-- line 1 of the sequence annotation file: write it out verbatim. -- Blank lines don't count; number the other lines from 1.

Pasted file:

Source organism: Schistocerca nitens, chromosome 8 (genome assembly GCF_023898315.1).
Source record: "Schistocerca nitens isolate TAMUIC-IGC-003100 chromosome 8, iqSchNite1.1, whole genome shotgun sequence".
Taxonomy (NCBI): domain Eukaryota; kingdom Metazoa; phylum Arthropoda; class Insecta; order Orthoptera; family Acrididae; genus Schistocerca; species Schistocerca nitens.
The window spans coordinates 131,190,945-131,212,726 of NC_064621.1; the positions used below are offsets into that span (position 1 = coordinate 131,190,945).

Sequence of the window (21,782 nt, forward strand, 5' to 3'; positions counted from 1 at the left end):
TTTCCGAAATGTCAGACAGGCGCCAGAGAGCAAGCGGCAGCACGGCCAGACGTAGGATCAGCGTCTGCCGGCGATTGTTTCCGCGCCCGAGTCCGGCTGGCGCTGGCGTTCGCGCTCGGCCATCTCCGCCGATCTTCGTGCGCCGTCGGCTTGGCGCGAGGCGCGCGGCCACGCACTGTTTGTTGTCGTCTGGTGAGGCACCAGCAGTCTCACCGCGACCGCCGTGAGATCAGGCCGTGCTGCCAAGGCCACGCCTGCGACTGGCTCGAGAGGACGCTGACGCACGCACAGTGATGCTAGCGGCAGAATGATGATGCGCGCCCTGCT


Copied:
Source organism: Schistocerca nitens, chromosome 8 (genome assembly GCF_023898315.1).